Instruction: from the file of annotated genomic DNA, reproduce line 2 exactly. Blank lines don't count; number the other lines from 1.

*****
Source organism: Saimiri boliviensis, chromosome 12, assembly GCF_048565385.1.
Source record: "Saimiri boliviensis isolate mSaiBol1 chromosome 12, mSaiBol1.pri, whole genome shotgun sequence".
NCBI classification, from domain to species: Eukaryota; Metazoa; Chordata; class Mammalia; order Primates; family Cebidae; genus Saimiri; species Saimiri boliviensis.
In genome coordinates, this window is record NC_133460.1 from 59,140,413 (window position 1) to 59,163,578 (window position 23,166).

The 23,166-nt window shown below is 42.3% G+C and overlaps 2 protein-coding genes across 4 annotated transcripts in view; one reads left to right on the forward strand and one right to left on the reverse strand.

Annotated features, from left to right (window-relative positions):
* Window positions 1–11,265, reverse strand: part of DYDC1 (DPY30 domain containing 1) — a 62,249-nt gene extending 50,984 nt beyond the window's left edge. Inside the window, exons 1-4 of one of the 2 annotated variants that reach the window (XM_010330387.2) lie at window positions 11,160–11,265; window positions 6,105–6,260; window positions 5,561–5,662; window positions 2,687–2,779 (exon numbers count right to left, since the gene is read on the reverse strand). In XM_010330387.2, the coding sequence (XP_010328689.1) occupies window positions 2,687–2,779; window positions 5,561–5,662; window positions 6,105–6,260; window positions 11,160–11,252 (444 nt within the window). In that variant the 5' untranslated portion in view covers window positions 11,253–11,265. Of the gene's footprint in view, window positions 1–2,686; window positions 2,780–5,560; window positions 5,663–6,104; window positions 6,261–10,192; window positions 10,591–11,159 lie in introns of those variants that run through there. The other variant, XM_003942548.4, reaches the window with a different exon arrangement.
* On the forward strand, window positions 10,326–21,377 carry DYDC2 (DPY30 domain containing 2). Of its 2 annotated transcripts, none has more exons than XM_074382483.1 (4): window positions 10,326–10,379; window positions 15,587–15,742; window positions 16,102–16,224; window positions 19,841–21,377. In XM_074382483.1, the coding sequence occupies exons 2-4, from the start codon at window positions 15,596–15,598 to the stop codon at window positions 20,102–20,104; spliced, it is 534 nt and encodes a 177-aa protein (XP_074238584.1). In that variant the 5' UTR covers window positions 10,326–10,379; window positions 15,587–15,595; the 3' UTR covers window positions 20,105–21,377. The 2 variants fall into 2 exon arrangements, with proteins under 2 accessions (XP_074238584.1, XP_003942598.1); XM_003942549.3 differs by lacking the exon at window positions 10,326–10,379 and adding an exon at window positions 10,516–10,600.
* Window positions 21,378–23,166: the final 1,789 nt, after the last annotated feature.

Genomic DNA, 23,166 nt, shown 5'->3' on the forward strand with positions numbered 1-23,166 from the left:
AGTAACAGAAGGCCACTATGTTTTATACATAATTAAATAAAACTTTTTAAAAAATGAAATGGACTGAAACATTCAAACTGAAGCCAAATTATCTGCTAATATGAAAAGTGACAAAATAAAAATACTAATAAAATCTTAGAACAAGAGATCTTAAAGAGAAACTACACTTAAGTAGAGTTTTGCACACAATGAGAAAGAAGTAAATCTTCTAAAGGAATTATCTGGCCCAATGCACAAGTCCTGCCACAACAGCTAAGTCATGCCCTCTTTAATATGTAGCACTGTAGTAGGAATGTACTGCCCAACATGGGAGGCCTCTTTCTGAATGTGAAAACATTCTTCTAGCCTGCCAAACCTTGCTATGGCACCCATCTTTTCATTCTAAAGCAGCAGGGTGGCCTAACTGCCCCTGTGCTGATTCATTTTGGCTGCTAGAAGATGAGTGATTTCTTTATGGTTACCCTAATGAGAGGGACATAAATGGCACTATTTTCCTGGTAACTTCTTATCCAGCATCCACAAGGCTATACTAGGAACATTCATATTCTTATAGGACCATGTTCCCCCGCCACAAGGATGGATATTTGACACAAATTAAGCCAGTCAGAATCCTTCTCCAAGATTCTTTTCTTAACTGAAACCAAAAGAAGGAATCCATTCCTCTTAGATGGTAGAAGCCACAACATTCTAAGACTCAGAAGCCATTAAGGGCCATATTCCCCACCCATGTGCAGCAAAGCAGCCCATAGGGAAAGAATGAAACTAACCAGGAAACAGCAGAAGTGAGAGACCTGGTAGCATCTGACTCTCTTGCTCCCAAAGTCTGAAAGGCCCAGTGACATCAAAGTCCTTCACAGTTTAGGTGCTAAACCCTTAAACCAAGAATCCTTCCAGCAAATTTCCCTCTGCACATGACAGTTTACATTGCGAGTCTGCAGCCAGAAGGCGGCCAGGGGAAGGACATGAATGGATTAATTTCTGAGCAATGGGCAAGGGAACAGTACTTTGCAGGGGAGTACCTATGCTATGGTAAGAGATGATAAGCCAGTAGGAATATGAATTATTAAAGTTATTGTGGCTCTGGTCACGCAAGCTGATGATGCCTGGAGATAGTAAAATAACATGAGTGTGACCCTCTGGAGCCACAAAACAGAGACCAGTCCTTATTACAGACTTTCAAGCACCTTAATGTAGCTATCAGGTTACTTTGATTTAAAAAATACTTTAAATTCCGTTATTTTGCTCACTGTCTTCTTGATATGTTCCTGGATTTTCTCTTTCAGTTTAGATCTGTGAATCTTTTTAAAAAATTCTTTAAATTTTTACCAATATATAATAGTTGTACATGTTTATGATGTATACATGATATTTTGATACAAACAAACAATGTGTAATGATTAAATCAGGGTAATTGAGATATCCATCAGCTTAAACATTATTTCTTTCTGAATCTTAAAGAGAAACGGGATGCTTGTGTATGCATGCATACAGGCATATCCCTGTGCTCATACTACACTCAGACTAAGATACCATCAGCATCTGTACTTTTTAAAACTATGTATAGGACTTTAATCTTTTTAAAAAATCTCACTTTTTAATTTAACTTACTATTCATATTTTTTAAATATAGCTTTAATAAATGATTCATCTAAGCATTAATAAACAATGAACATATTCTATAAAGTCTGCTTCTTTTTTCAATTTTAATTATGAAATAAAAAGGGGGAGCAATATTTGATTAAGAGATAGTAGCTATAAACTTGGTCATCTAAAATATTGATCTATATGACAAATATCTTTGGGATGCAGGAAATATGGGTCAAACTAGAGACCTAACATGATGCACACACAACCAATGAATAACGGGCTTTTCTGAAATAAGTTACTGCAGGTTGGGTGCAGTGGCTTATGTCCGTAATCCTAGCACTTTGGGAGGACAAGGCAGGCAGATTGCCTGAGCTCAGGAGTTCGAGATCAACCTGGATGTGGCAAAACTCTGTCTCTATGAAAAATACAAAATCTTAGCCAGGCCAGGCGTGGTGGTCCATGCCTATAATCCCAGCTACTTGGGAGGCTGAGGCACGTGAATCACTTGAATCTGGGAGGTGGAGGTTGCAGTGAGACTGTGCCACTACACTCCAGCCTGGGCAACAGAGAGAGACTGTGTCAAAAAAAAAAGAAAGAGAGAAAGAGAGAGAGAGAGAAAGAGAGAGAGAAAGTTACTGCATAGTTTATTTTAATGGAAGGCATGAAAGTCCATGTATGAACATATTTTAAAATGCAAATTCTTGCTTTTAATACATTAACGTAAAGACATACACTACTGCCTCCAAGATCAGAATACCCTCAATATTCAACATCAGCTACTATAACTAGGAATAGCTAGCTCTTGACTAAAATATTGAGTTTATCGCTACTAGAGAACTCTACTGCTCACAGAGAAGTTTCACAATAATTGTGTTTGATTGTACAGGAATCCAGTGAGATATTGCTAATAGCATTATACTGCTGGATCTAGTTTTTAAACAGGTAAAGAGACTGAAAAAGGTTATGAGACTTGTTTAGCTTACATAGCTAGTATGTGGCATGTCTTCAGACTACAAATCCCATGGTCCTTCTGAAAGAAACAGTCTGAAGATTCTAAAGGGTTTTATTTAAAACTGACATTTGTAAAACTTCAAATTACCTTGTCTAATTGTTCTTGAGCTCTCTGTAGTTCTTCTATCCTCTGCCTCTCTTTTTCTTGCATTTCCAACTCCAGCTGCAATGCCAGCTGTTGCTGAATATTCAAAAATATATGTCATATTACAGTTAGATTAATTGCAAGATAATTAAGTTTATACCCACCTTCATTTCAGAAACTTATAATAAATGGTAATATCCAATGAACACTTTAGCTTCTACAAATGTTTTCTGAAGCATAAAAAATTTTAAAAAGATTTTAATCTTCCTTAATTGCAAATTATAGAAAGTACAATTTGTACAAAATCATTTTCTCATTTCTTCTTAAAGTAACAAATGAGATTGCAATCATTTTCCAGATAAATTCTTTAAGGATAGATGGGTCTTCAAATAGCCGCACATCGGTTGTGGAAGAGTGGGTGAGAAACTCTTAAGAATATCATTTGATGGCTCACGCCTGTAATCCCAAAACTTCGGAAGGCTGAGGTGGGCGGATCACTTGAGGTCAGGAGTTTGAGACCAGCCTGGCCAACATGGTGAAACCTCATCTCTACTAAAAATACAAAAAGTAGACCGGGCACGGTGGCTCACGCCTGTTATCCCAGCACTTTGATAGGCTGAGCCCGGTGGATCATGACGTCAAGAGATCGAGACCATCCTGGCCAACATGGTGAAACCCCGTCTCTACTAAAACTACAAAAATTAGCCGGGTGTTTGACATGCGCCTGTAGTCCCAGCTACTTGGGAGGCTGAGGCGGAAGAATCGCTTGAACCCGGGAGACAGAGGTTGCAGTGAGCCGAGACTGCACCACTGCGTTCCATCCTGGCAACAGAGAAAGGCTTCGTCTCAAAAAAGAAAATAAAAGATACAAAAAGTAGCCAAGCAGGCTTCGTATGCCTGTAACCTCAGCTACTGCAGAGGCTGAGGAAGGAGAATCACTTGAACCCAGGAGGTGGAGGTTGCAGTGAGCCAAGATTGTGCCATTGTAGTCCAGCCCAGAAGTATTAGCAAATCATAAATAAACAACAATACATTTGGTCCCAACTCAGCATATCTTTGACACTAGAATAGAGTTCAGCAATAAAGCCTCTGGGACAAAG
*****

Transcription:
Source record: "Saimiri boliviensis isolate mSaiBol1 chromosome 12, mSaiBol1.pri, whole genome shotgun sequence".